Date of Award

Summer 8-1-2016

Degree Type


Degree Name

Doctor of Philosophy (PhD)



First Advisor

Paul Ferraro

Second Advisor

Glenn Harrison

Third Advisor

Carlianne Patrick

Fourth Advisor

Maximo Torero


Climate scientists have predicted an increase in weather variability in the last decades that will continue in the future. My dissertation focuses on understanding the behavioral factors that encourage household adaptation to climate change and testing the effectiveness of one popular policy recommendation taking into account behavioral factors.

Since climate change is fundamentally an intertemporal decision under risk, time and risk preferences will shape how individuals and groups adapt on their own and in response to public policies and programs. Applying recent developments in experimental designs and estimators, in my first chapter I conduct field experiments to characterize time and risk preferences in a rural population in the western, arid region of Costa Rica, targeted by policymakers for climate change adaptation investments. Decisions about these investments are often made at the household-level, rather than at the individual-level. Thus, I expand on previous experimental studies by characterizing time and risk preferences at both the levels of individuals and married couples. My results show that people are impatient and optimistic, that couples are more impatient than individuals and that the preferences of married couples are the ones that best described the household adaptation decision.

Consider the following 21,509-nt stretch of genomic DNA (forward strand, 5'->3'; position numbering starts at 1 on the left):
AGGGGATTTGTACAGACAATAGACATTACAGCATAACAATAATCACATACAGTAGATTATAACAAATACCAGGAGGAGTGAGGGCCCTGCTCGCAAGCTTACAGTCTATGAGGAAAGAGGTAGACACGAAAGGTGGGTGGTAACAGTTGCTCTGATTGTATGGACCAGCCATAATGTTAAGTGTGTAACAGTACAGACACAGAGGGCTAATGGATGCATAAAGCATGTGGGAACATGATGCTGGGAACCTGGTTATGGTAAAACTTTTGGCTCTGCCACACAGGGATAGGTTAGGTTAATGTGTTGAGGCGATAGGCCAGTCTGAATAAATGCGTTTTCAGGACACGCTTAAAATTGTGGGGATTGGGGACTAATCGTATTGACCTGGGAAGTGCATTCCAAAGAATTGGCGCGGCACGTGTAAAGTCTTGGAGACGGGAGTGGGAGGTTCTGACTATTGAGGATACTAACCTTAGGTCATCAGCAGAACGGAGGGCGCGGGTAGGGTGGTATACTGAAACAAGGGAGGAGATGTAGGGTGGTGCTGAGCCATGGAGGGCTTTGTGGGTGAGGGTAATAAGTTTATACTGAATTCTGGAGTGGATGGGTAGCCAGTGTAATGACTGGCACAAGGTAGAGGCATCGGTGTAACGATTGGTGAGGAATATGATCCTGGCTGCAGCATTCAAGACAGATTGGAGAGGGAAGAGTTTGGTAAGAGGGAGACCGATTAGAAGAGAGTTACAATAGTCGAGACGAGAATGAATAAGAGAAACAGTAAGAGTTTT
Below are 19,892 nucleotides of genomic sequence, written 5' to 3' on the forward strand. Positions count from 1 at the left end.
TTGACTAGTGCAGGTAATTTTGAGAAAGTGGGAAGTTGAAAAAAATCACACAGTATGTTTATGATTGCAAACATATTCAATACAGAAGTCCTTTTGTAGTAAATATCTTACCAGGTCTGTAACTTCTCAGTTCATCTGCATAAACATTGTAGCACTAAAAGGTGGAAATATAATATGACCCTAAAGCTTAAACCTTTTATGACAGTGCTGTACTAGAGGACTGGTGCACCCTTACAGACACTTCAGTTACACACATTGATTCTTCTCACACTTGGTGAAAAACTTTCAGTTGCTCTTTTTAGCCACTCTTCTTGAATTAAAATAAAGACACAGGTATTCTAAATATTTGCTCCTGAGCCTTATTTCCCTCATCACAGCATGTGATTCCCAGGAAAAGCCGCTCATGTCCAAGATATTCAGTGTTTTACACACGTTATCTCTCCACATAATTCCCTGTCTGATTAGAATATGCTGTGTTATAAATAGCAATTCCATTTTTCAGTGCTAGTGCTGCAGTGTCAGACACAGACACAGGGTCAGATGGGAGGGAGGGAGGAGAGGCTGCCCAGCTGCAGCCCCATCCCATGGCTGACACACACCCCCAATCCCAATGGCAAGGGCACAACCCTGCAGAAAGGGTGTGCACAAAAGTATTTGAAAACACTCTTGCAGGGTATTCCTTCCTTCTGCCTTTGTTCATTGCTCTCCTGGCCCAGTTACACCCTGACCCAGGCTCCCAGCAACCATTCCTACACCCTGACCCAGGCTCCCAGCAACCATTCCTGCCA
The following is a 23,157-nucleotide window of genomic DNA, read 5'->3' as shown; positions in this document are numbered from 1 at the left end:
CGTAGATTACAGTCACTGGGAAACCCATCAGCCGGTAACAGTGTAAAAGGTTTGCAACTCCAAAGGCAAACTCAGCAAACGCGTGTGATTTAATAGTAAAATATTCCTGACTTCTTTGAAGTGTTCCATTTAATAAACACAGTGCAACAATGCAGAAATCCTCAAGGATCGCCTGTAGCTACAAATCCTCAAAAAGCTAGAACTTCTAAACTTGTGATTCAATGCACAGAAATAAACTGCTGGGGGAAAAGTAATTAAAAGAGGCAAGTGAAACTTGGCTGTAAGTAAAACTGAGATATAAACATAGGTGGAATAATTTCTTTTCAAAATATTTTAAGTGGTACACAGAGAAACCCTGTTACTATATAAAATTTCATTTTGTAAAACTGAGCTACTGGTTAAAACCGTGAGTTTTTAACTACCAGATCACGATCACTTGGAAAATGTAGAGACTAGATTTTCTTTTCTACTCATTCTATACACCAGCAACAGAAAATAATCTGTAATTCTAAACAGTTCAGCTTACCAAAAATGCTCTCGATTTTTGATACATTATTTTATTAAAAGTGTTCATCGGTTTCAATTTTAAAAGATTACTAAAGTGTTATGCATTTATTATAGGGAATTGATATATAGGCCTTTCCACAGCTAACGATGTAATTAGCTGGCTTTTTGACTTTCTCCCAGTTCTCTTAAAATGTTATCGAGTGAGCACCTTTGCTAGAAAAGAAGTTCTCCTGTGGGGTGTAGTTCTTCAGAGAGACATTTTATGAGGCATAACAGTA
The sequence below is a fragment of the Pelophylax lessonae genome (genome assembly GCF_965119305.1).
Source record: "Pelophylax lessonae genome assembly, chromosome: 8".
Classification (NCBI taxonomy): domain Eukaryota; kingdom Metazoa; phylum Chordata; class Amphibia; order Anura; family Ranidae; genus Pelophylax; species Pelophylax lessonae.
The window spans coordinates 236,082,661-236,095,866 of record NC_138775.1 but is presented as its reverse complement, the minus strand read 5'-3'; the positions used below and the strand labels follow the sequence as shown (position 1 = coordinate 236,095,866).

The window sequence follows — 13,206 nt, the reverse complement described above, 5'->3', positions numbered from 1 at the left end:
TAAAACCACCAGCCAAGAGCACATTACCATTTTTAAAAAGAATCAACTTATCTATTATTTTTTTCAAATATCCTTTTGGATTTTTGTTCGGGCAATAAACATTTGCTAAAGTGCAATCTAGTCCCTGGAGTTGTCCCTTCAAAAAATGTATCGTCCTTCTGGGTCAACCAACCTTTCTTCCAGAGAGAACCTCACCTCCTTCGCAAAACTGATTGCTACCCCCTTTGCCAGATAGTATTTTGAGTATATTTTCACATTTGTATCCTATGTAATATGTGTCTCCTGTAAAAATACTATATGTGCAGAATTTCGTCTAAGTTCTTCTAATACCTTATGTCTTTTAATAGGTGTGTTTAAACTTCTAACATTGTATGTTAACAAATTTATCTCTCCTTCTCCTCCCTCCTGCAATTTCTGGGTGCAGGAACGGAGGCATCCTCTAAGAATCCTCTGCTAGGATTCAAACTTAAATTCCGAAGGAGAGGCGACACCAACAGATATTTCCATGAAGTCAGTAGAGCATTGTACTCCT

Being optimistic and impatient requires adaptation technologies that offer immediate benefits even when no drastic weather changes occur, like resource-conserving technologies. In my second chapter, I report the results from a randomized controlled trial to test the impact of water-efficient technology adoption on water use in the same area in Costa Rica. The adoption of such technologies has been highlighted in numerous government and multilateral plans as a key component of climate change adaptation strategies even though no rigorous studies have been implemented. My experimental estimate is 11%, which is economically and statistically lower than what engineers estimate (up to 35%). I explore the reasons why the experimental estimator differs from the predicted impacts using an engineering estimation approach. Finally, I perform a cost-benefit analysis, and compare the discounted expected utility of purchasing and not purchasing the technology.